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Genes, brain, and emotionsInterdisciplinary and Translational Perspectives$
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Andrei C. Miu, Judith R. Homberg, and Klaus-Peter Lesch

Print publication date: 2019

Print ISBN-13: 9780198793014

Published to Oxford Scholarship Online: June 2019

DOI: 10.1093/oso/9780198793014.001.0001

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PRINTED FROM OXFORD SCHOLARSHIP ONLINE (oxford.universitypressscholarship.com). (c) Copyright Oxford University Press, 2021. All Rights Reserved. An individual user may print out a PDF of a single chapter of a monograph in OSO for personal use. date: 30 July 2021



(p.286) Chapter 20 Resilience
Genes, brain, and emotions

Rebecca Alexander

Justine Megan Gatt

Oxford University Press

Resilience refers to the process of adaptive recovery following adversity or trauma. It is likely to include an intertwined series of dynamic interactions between neural, developmental, environmental, genetic, and epigenetic factors over time. Neuroscientific research suggests the potential role of the brain’s threat and reward systems, as well as executive control networks. Developmental research provides insight into how the environment may affect these neural systems across the lifespan towards greater risk or resilience to stress. Genetic work has revealed numerous targets that alter key neurochemical systems in the brain to influence mental health. Current challenges include ambiguities in the definition and measurement of resilience and a simplified focus on resilience as the absence of psychopathology, irrespective of levels of positive mental functioning. Greater emphasis on understanding the protective aspects of resilience and related well-being outcomes are important to delineate the unique neurobiological factors that underpin this process, so that effective interventions can be developed to assist vulnerable populations and resilience promotion.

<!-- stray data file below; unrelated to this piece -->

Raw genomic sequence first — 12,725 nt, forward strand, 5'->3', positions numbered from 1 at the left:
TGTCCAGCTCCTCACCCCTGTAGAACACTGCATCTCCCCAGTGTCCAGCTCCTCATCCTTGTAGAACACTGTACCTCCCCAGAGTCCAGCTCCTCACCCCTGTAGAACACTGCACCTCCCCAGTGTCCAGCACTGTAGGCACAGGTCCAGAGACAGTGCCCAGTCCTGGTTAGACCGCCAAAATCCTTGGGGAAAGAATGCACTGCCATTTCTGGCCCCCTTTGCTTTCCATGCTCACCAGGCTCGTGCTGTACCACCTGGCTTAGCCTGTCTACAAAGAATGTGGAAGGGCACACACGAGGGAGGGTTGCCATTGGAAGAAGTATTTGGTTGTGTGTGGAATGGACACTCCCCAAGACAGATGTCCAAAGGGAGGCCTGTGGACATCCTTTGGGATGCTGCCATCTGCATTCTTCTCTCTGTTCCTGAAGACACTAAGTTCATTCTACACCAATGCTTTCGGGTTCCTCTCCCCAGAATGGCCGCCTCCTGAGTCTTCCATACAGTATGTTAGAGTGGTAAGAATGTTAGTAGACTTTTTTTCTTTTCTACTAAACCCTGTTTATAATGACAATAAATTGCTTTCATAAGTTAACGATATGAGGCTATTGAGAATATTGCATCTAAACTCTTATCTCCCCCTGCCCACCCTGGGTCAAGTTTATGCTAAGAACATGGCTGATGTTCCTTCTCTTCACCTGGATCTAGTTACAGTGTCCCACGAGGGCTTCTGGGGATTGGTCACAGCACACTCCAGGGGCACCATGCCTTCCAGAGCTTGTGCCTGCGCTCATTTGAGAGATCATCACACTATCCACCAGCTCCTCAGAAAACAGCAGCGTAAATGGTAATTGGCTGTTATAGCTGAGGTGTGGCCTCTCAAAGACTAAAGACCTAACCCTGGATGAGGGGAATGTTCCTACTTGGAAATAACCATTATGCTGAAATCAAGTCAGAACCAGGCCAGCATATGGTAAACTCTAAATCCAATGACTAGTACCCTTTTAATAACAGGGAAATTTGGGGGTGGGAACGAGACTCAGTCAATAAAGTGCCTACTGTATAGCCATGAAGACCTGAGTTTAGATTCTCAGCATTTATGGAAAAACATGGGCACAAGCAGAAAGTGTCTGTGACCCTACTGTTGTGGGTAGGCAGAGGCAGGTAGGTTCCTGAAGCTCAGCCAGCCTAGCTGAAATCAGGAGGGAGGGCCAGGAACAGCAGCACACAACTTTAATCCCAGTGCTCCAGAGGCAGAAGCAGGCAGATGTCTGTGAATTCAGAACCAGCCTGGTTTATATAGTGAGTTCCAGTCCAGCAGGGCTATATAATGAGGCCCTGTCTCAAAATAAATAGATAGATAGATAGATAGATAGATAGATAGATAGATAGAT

Keywords:   resilience, well-being, mental health, genetics, environment, neurobiology, stress, adversity, anxiety, depression

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